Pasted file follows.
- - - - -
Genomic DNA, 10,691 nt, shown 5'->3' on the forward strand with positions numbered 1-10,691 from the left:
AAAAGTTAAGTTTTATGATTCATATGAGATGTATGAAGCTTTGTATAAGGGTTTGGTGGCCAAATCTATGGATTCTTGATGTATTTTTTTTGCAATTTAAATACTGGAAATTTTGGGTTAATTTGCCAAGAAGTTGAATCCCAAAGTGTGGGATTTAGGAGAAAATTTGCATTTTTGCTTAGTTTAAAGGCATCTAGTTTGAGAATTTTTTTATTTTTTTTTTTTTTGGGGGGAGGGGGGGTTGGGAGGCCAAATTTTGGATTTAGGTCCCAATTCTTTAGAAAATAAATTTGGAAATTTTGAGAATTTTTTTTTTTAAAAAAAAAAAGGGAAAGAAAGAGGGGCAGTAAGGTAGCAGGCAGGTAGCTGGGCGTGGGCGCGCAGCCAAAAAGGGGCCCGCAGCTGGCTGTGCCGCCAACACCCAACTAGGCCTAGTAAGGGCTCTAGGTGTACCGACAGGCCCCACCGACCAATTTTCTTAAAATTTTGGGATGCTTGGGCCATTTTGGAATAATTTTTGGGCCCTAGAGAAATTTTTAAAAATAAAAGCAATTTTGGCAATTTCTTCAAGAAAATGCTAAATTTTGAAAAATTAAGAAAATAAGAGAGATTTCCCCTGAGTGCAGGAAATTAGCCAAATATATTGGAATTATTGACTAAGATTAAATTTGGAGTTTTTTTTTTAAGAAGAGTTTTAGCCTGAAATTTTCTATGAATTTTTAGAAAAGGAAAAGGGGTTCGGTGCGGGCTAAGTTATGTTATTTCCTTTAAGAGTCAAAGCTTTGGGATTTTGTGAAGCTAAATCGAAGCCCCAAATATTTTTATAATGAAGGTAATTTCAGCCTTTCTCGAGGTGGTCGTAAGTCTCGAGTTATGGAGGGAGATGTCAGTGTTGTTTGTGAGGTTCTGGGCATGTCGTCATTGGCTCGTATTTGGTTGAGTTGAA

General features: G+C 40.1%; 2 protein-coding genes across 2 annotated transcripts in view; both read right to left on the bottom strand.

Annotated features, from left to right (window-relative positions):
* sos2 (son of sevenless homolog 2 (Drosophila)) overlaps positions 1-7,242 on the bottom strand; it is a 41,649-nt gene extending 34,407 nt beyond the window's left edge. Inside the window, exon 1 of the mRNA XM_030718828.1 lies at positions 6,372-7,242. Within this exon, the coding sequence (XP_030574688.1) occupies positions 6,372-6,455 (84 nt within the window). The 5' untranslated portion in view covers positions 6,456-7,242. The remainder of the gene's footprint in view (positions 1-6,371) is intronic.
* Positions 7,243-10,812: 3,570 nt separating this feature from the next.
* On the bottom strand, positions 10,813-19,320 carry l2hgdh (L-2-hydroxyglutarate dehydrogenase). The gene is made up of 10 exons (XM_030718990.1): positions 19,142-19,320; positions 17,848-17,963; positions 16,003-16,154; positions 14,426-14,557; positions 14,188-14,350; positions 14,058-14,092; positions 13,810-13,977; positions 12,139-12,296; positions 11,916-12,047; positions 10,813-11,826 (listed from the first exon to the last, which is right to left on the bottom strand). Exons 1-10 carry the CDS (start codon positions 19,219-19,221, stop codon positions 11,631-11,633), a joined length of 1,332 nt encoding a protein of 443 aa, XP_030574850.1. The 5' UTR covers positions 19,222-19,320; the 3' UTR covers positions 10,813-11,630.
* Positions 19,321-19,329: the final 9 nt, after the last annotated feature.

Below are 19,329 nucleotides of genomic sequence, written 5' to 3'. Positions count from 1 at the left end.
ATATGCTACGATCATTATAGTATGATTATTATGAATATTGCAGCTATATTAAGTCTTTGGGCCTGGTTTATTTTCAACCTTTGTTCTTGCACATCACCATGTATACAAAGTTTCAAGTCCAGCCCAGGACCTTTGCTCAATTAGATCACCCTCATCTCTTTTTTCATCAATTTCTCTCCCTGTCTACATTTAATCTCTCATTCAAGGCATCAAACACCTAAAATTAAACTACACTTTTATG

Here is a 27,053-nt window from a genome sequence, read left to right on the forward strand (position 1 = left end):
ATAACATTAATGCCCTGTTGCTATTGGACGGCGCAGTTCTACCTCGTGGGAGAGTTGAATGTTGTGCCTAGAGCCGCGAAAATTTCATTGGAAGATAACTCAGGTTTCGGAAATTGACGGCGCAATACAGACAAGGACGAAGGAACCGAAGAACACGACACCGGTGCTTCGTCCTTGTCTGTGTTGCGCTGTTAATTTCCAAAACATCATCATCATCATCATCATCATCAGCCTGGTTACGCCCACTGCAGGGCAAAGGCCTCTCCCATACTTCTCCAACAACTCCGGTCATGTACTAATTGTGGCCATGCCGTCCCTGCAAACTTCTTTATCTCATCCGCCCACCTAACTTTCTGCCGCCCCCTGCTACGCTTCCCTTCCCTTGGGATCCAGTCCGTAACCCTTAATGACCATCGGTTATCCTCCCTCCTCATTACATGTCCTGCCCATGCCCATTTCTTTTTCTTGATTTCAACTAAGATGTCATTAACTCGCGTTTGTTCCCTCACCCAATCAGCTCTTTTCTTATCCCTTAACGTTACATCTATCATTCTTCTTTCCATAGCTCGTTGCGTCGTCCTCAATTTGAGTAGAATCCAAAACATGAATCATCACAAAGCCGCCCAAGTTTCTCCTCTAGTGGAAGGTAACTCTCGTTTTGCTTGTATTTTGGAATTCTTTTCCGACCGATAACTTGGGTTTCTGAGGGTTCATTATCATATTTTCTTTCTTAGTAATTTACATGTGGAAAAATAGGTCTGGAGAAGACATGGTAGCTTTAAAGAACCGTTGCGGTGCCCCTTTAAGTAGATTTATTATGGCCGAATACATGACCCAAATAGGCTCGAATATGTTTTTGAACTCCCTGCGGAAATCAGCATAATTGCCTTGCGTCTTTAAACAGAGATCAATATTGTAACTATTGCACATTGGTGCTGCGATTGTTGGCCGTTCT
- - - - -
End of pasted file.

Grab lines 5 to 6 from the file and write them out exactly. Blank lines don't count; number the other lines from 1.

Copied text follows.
* sos2 (son of sevenless homolog 2 (Drosophila)) overlaps positions 1-7,242 on the bottom strand; it is a 41,649-nt gene extending 34,407 nt beyond the window's left edge. Inside the window, exon 1 of the mRNA XM_030718828.1 lies at positions 6,372-7,242. Within this exon, the coding sequence (XP_030574688.1) occupies positions 6,372-6,455 (84 nt within the window). The 5' untranslated portion in view covers positions 6,456-7,242. The remainder of the gene's footprint in view (positions 1-6,371) is intronic.
* Positions 7,243-10,812: 3,570 nt separating this feature from the next.